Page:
Paperback review by Rebecca Foster
I almost passed on the chance to read this because I’d gotten the impression that it was nothing more than a romantic comedy with a love triangle. (The various cover designs haven’t particularly helped it in this regard.) I’m so glad that friends’ reviews convinced me to give it a try after all. On the face of it, this could hardly be more different from Lily King’s previous novel, Euphoria, about anthropologists doing field work in Papua New Guinea in the 1930s, but King’s attention to the intricacies of human relationships links the two.
The year is 1997. Following a breakup and her mother’s sudden death, Casey Peabody is drowning in grief and debt. At 31, she lives in a tiny studio apartment attached to her brother’s friend’s house and cycles everywhere. Between shifts waitressing at Iris, a trendy restaurant above a Harvard social club, she chips away at the Cuba-set novel she’s been writing for six years. Through her writer friend Muriel, she meets two love interests at a book launch for Oscar Kolton, a former Boston University professor and novelist who’s been leading a fiction workshop since his wife’s death a few years ago. One is the fortysomething Oscar; the other, who initially seems more promising, is Silas, a would-be writer from the workshop. But before they can see if this will go somewhere, Silas is off. He leaves Casey a voicemail saying he needs to get away for a while. Oh well; just another flake, she thinks.
After he and his adorable young sons come into the restaurant for brunch one day, Casey’s interest is squarely in Oscar. Or, that is, until Silas comes back and she finds herself dating two men at the same time. A museum trip with Silas here, a dinner out with Oscar there. As if her love life isn’t complication enough, before long she finds herself looking for a new job, another place to live, a literary agent, and reassurance that she’ll be okay when she takes advantage of her short-lived health insurance to get some minor medical issues checked out.
When I read Euphoria in late 2014, I noted the indigenous people’s practice of cutting off a finger for every close relative lost. Here, too, you get the sense that everyone has lost someone, and that these losses are as visible as physical traits. Casey is only on her second conversation with Silas when she thinks, “I can tell he lost someone close somehow. You can feel that in people, an openness, or maybe it’s an opening that you’re talking into. With other people, people who haven’t been through something like that, you feel the solid wall. Your words go scattershot off of it.”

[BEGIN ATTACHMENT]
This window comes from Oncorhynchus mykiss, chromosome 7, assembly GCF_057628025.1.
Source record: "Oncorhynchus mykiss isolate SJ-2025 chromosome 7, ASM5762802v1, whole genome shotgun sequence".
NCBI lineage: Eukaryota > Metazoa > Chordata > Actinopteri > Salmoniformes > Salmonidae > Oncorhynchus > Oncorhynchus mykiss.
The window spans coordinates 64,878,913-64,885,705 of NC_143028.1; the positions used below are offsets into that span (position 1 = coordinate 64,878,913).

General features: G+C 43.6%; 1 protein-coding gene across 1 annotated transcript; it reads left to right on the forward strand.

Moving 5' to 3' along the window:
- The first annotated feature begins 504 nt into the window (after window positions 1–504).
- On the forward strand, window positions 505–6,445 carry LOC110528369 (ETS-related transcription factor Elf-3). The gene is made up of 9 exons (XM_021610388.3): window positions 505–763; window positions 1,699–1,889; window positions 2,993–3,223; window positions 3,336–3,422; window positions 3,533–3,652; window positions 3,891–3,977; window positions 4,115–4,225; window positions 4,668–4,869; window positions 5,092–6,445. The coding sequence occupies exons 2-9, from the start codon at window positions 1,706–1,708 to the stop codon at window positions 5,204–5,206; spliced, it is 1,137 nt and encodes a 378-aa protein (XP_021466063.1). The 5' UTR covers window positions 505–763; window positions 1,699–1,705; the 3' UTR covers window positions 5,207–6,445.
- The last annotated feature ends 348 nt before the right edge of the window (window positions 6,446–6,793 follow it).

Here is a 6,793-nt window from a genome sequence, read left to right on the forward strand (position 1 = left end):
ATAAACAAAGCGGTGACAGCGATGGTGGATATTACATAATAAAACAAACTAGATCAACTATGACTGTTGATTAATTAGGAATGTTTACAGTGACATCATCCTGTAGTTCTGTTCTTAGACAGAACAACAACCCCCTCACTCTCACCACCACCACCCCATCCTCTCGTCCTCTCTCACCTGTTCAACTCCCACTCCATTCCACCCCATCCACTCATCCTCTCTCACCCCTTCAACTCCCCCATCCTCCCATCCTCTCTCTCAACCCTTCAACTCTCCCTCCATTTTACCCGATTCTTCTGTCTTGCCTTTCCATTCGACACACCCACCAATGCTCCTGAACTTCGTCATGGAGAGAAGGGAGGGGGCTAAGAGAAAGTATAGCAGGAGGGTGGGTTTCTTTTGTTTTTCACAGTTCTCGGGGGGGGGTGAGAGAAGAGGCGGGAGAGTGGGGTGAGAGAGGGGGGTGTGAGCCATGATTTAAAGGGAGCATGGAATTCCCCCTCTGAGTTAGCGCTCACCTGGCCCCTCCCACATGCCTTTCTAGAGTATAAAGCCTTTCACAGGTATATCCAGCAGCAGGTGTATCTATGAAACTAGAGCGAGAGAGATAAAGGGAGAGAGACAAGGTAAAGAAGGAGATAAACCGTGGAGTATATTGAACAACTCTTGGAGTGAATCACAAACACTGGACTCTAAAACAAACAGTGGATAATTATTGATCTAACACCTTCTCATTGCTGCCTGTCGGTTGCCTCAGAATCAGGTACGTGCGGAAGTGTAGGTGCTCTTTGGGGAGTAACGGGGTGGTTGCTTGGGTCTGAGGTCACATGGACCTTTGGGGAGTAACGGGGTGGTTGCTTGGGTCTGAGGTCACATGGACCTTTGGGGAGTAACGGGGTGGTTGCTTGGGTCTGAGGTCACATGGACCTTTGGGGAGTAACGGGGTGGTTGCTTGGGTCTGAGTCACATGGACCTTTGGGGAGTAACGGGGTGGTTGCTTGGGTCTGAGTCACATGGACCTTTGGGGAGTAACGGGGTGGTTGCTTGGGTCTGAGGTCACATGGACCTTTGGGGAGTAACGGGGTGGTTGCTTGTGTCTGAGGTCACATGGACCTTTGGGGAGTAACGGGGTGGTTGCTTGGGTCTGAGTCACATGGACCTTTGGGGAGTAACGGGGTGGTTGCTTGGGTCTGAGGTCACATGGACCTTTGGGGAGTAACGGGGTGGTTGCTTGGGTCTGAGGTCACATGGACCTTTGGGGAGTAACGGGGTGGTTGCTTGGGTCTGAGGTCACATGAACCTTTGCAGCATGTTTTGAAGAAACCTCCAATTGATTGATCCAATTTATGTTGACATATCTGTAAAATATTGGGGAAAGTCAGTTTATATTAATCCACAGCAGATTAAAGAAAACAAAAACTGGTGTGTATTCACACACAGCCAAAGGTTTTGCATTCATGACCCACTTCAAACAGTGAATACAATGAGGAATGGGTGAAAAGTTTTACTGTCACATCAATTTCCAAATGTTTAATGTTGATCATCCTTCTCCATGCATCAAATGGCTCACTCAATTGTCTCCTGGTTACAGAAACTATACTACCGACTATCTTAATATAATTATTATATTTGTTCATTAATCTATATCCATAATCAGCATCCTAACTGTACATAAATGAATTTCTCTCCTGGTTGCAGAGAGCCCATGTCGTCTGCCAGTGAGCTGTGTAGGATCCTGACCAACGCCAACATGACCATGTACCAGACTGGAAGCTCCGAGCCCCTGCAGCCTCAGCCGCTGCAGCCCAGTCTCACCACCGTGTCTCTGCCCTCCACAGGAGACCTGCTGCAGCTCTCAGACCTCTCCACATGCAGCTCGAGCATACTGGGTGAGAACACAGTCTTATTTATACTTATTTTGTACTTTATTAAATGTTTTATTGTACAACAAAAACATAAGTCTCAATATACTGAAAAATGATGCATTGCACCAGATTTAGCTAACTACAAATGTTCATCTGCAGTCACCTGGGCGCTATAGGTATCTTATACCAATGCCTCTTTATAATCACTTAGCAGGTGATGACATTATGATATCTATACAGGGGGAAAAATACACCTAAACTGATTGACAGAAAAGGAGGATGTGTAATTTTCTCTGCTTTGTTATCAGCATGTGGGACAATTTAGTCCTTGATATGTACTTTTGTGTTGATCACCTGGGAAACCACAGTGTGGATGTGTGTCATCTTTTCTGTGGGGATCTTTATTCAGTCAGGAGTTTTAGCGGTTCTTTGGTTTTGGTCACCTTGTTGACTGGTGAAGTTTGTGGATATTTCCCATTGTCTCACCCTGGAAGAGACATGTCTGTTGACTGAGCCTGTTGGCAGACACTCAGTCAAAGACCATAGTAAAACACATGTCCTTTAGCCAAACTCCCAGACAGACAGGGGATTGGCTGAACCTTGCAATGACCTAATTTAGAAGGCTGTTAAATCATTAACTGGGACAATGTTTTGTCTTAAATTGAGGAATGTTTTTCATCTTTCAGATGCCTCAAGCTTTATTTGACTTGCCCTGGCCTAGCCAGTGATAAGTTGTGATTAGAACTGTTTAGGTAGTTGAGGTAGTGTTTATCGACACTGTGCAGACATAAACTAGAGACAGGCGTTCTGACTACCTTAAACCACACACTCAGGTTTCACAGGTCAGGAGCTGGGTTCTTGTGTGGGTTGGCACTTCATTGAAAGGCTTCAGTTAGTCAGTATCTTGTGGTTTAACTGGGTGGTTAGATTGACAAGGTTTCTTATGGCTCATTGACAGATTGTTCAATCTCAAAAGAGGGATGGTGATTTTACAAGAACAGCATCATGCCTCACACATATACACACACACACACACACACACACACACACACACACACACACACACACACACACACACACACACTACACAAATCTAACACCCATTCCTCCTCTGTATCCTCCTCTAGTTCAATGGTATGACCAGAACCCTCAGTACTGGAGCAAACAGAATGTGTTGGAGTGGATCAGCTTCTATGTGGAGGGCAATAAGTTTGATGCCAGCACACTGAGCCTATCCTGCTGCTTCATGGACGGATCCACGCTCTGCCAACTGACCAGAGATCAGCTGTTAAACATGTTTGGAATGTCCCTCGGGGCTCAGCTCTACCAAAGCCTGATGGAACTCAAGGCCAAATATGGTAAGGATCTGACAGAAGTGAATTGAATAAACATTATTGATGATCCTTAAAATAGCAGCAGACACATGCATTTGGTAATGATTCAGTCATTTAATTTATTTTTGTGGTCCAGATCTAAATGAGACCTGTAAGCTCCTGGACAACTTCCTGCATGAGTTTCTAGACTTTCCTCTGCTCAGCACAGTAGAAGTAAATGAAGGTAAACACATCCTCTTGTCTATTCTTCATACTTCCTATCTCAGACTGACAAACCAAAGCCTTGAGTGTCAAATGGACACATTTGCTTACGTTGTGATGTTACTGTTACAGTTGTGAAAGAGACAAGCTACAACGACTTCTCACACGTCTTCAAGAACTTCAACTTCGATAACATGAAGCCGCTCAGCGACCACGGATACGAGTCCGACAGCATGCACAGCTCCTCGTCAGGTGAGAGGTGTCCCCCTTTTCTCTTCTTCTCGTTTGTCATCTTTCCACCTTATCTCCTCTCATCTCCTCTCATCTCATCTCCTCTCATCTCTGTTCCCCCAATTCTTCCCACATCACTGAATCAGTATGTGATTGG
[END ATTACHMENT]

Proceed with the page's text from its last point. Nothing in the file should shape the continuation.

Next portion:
There are so many things to love about this novel, including the wonderful/terrible scenes where Casey rattles off her mother’s story to two doctors and her awful father and stepmother show up for lunch. I also fell for the Boston-area setting, the restaurant bustle, and the recreation of that feeling we’ve all had of wasting our talents while stuck in the wrong job and living situation. Casey’s confiding first-person, the present-tense narration, the little observations on writers (when John Updike comes to the restaurant she touches his loafer for luck; she blushes when Jayne Anne Phillips is at one of her tables—“Black Tickets is like a prayer book to me”; she thinks she’s blown a high school English teacher interview when she states a dislike for Cormac McCarthy), and even the Silas/Oscar dichotomy (“Fireworks or coffee in bed”) are all strong elements. Casey doesn’t make the choice I was expecting, but if you’ve been following the clues closely, you’ll realize it’s the only one she could have made.
What I loved most, though, was that we see this character at rock bottom but also when things start to go well at long last. “There’s a particular feeling in your body when something goes right after a long time of things going wrong. It feels warm and sweet and loose,” King writes. I felt that I knew Casey through and through, and I cheered for her, much as I did for Ana in Dominicana by Angie Cruz. Those who have tried writing a book will probably get even more out of the novel than I did, but it will resonate for anyone who’s ever felt lost and uncertain about life’s direction. “Isn’t our whole life just one long improvisation?” Casey hears at a writing festival. Think of this as an older, sadder Sweetbitter, perhaps as written by Elizabeth Strout. It gives you all the feels, as they say. One of my favourites from 2020 and now out in paperback—don’t miss your chance.
Rebecca Foster is a freelance proofreader and book reviewer who writes for the TLS and Wasafiri and blogs at Bookish Beck.
Lily King, Writers & Lovers (Picador, 2021). 978-1529033137, 336 pp., paperback.
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